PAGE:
PHOENIX -- By collision standards, last week’s incident involving a Tesla Model X and a Phoenix police motorcycle officer barely qualified for a police report.
The officer, who was in front of the Tesla, stopped for a traffic signal, police said. After also stopping briefly, the Tesla began creeping forward, prompting the officer to jump off his motorcycle and move away. The officer later estimated the car was moving at about three miles per hour, police said. There were no injuries or no damage.
But the driver’s allegation that his Tesla was in self-driving Autopilot mode when it tapped the motorcycle opens the door to questions in the emerging and still-murky legal realm of automated and driver-assisted vehicles. Here are some of them.
If cars with partial self-driving tech crash, who is responsible?
The National Highway Traffic Safety Administration and Society of Automotive Engineers say there are six levels of driving automation. Zero denotes full human control and five is a fully autonomous vehicle.
With the level of automation today at level two or below, it’s the driver who is responsible if the car crashes, said Bryant Walker Smith, an assistant law professor at the University of South Carolina.
“Anything that’s below level 3, it’s clearly a human that’s supposed to be doing part of the driving,” Smith said.
Smith, who recently authored a 74-page report on automated driving and product liability, stressed that liability isn’t a binary concept. There can be multiple parties at fault in any given collision, and multiple parties can be sued.
But it should be noted, he said, that the vast majority of crashes are caused by human error. And many crashes involving driver-assisted cars are caused by the other vehicle.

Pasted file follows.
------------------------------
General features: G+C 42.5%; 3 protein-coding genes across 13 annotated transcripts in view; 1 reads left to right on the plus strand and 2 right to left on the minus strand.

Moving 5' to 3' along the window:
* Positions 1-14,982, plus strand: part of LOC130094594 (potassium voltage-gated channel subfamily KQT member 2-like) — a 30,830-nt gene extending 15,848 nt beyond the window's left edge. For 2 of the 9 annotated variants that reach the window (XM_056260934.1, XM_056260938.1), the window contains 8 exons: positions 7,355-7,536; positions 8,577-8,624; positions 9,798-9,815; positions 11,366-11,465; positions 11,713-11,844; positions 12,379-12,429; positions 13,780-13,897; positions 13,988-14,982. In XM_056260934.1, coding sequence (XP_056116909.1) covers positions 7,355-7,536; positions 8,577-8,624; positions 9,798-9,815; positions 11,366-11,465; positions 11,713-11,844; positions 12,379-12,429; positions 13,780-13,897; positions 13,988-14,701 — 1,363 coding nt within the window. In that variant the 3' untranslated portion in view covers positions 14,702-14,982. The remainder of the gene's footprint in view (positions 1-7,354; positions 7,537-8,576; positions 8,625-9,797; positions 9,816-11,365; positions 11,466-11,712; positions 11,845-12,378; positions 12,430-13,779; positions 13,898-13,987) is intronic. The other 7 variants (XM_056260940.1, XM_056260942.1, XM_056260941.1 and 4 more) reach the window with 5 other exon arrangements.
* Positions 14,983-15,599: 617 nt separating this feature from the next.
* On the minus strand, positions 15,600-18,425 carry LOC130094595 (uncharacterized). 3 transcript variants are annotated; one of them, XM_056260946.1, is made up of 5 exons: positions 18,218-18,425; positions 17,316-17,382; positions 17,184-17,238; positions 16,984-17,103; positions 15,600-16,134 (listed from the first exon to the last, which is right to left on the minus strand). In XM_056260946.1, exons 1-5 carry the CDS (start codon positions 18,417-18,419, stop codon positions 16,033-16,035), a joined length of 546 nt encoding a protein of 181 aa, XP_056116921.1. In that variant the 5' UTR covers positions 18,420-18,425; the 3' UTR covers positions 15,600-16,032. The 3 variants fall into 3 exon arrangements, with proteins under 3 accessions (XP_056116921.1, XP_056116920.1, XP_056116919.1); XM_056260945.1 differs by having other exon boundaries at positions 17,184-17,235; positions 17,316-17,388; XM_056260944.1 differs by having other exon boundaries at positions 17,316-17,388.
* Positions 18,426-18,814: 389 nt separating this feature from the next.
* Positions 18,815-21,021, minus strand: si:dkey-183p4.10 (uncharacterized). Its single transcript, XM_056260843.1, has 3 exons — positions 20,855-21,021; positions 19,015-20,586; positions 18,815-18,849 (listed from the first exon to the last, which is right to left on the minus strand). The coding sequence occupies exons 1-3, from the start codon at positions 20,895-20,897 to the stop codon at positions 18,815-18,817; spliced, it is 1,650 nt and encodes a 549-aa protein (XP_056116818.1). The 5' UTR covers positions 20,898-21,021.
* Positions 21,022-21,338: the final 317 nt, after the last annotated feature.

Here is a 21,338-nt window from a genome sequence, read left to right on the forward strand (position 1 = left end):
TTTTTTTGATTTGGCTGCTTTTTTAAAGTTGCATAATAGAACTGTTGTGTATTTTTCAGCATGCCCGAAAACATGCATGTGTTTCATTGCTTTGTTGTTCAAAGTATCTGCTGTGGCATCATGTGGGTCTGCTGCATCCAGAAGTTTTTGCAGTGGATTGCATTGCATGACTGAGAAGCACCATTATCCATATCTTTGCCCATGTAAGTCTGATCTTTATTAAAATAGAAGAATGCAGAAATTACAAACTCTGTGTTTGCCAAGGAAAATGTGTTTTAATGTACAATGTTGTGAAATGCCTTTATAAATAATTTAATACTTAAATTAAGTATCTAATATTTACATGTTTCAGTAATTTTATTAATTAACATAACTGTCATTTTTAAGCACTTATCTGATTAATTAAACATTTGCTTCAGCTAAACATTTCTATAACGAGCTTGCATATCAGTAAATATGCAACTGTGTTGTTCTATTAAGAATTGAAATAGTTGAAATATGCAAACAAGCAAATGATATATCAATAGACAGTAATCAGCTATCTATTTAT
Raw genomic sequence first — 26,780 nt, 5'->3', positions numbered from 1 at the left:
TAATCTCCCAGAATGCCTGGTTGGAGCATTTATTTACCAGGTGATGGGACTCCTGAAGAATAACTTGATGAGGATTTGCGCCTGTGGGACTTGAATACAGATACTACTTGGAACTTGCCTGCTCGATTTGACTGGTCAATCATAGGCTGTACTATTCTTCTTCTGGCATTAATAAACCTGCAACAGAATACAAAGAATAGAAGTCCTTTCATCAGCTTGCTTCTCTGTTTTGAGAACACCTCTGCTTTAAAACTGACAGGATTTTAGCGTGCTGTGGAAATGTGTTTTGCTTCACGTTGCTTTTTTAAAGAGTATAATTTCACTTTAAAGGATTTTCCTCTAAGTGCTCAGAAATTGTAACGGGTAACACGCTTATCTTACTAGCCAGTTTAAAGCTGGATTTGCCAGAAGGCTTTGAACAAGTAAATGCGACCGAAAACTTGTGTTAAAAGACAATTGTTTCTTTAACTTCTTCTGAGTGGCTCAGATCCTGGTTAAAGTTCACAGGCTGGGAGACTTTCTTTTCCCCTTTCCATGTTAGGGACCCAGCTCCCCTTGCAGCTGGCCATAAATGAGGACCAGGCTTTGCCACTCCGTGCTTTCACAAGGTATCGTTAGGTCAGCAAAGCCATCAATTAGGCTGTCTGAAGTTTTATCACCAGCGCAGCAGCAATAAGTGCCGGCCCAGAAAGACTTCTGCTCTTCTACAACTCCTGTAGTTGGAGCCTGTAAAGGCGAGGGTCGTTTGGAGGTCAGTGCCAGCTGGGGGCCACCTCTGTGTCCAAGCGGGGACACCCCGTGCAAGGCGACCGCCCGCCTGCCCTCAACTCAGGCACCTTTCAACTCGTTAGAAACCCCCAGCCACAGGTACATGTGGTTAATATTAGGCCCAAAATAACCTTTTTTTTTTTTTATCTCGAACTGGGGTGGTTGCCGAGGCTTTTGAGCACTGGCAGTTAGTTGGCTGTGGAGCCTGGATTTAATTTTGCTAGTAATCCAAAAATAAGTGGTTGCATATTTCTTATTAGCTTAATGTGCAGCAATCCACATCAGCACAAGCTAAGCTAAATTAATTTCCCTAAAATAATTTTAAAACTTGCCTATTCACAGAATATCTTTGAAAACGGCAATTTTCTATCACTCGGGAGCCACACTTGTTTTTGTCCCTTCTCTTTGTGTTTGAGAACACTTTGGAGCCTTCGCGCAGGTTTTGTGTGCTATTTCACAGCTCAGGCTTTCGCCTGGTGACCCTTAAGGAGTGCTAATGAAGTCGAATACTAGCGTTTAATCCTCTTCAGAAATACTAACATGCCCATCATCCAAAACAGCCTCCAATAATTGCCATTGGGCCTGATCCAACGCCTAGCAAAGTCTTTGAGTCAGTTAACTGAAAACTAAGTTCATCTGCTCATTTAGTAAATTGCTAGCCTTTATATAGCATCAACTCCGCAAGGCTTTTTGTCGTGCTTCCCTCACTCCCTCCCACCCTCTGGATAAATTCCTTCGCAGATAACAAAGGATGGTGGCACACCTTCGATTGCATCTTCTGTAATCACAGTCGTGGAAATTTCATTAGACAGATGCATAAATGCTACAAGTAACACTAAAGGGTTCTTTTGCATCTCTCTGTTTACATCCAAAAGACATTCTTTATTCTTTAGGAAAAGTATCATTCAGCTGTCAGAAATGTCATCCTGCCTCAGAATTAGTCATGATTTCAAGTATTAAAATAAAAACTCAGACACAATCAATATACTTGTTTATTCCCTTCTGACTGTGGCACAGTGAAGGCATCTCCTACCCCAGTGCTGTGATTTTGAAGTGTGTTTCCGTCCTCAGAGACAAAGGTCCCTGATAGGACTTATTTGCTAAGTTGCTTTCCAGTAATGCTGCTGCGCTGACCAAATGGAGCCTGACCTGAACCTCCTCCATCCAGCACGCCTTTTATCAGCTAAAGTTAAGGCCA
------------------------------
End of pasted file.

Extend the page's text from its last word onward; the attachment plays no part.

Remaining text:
Automated cars are forecast to reduce the likelihood of human error, making driving much safer than it is today.
But as cars become more and more autonomous, Smith said, it is believed that liability will shift from driver to car.
“Which means that, in the future, if automated driving is, in fact, safer, then manufacturers will bear a greater share,” he said. “Manufacturers will have hopefully a bigger slice of a smaller pie of the total crashes.”
If an autonomous or driver-assisted car breaks the law, does the driver get a citation?
In the future, automated cars likely will be programmed not to speed, run lights or commit other common traffic offenses.
Kevin Biesty, deputy director for policy for the Arizona Department of Transportation, said in cars with dual modes, it’s going to be a matter for law enforcement to investigate whether car or human is in control of the vehicle.
But if it’s in autonomous mode, where would the citation go? What does it mean to be in control? Can you still be cited for a DUI?
These are questions that Biesty said are ripe for court consideration.
“These are things that, in my opinion, are going to be decided by case law,” he said.
Will autonomous car drivers get special licenses?
Not necessarily, Biesty said. To date, there are no special drivers’ licenses for driver-assisted vehicles. Rather, there could be some instructions given by the dealership, just like they would offer for any advanced feature on a new car.
Biesty said more of the driving regulations, however, could shift to from driver to car, and therefore from state to federal government. It’s the National Highway Traffic Safety Administration that currently approves new technologies in vehicles, and Biesty said this protocol shift likely could continue as technology advances.
Eventually, Biesty said, this could strip state motor vehicle departments of one of their core functions — licensing drivers.
“There are numerous conversations going on, about, ‘At what point does the MVD become a registration of vehicles and an identification agency?” Biesty said.
Will autonomous cars be specially marked, or get special license plates?
“At this point we don’t really see a need for it, specifically for our department,” Biesty said.
However, there’s a possibility that other agencies may want to distinguish these vehicles from others.
Biesty noted that this was the case when alternative fuel vehicles emerged. It was the first responders who asked for these designations since there would be differences in how to deal with an electric vehicle versus gasoline.
“But for right now,” Biesty said, “nobody has asked.”